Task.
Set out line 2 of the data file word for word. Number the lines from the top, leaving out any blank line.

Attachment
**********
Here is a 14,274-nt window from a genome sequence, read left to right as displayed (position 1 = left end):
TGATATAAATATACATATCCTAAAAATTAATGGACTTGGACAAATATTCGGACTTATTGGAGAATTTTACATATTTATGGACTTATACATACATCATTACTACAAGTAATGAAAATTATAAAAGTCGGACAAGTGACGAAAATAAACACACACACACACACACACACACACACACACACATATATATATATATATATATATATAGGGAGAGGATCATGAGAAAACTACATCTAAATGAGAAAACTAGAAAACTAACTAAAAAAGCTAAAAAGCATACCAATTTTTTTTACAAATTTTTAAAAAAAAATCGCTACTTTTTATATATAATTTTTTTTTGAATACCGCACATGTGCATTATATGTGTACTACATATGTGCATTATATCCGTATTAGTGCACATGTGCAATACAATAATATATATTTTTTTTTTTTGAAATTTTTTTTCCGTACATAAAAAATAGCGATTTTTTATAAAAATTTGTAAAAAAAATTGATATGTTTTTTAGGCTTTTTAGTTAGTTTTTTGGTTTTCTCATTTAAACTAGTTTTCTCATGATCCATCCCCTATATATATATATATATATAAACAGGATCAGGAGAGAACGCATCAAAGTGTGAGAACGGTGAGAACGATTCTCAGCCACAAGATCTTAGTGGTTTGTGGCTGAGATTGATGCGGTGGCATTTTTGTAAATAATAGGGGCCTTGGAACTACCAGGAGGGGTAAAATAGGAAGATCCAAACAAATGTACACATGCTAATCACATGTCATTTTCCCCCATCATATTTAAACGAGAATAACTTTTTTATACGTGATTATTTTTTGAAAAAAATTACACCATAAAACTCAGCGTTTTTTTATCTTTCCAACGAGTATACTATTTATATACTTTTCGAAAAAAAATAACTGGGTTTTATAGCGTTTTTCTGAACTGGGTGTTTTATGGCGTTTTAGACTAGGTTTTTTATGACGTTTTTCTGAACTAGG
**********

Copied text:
TGATATAAATATACATATCCTAAAAATTAATGGACTTGGACAAATATTCGGACTTATTGGAGAATTTTACATATTTATGGACTTATACATACATCATTACTACAAGTAATGAAAATTATAAAAGTCGGACAAGTGACGAAAATAAACACACACACACACACACACACACACACACACACATATATATATATATATATATATATAGGGAGAGGATCATGAGAAAACTACATCTAAATGAGAAAACTAGAAAACTAACTAAAAAAGCTAAAAAGCATACCAATTTTTTTTACAAATTTTTAAAAAAAAATCGCTACTTTTTATATATAATTTTTTTTTGAATACCGCACATGTGCATTATATGTGTACTACATATGTGCATTATATCCGTATTAGTGCACATGTGCAATACAATAATATATATTTTTTTTTTTTGAAATTTTTTTTCCGTACATAAAAAATAGCGATTTTTTATAAAAATTTGTAAAAAAAATTGATATGTTTTTTAGGCTTTTTAGTTAGTTTTTTGGTTTTCTCATTTAAACTAGTTTTCTCATGATCCATCCCCTATATATATATATATATATAAACAGGATCAGGAGAGAACGCATCAAAGTGTGAGAACGGTGAGAACGATTCTCAGCCACAAGATCTTAGTGGTTTGTGGCTGAGATTGATGCGGTGGCATTTTTGTAAATAATAGGGGCCTTGGAACTACCAGGAGGGGTAAAATAGGAAGATCCAAACAAATGTACACATGCTAATCACATGTCATTTTCCCCCATCATATTTAAACGAGAATAACTTTTTTATACGTGATTATTTTTTGAAAAAAATTACACCATAAAACTCAGCGTTTTTTTATCTTTCCAACGAGTATACTATTTATATACTTTTCGAAAAAAAATAACTGGGTTTTATAGCGTTTTTCTGAACTGGGTGTTTTATGGCGTTTTAGACTAGGTTTTTTATGACGTTTTTCTGAACTAGG